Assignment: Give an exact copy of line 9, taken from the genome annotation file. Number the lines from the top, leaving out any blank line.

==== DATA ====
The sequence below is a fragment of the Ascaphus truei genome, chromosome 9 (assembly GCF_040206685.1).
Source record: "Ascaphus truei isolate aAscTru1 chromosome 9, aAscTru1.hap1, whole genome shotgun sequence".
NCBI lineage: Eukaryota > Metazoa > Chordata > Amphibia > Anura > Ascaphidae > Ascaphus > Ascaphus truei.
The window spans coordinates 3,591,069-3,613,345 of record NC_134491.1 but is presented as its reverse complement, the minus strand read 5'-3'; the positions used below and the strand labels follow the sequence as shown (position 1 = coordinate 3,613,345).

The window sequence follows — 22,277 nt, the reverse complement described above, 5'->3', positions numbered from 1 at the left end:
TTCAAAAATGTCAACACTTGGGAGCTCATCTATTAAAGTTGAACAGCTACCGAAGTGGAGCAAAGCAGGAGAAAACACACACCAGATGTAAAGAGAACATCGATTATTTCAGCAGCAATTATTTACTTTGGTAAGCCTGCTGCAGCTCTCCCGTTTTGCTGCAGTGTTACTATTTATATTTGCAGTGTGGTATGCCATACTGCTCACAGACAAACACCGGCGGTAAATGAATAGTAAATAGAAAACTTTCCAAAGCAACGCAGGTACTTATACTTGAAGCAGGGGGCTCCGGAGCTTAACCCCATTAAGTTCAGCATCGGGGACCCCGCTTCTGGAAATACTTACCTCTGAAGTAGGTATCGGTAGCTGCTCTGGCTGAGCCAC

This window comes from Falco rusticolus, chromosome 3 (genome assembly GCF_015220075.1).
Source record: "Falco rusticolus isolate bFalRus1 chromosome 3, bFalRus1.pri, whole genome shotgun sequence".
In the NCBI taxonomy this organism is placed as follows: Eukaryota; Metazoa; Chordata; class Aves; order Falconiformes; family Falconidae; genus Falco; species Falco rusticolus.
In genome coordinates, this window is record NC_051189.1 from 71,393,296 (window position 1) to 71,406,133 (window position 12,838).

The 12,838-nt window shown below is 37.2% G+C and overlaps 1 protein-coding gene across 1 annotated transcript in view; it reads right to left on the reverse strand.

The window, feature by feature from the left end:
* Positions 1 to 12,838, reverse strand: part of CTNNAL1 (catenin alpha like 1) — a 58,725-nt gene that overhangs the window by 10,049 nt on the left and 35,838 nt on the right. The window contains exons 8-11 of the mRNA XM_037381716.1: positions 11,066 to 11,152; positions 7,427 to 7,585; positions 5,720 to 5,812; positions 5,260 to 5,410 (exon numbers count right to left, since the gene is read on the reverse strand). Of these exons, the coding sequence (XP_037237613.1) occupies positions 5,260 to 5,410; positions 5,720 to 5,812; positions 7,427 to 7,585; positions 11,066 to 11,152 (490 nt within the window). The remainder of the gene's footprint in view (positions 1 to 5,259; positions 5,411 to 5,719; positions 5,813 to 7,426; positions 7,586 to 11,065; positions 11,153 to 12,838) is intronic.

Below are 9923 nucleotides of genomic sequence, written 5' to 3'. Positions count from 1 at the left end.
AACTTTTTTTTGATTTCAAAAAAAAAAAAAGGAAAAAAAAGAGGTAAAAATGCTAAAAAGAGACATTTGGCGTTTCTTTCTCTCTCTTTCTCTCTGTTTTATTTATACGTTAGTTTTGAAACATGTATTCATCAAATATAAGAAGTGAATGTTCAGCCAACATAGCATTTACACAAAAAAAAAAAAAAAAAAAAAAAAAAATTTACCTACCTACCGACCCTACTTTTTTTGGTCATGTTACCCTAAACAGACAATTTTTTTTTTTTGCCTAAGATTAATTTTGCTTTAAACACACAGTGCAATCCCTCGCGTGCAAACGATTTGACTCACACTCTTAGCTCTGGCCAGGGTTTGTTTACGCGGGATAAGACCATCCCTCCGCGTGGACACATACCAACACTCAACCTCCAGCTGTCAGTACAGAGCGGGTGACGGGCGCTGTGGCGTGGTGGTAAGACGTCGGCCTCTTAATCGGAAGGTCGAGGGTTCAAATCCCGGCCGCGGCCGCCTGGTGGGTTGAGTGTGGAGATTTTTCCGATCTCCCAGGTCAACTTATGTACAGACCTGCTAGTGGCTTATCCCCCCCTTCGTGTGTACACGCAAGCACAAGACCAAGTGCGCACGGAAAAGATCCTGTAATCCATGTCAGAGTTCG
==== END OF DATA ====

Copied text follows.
In the NCBI taxonomy this organism is placed as follows: Eukaryota; Metazoa; Chordata; class Aves; order Falconiformes; family Falconidae; genus Falco; species Falco rusticolus.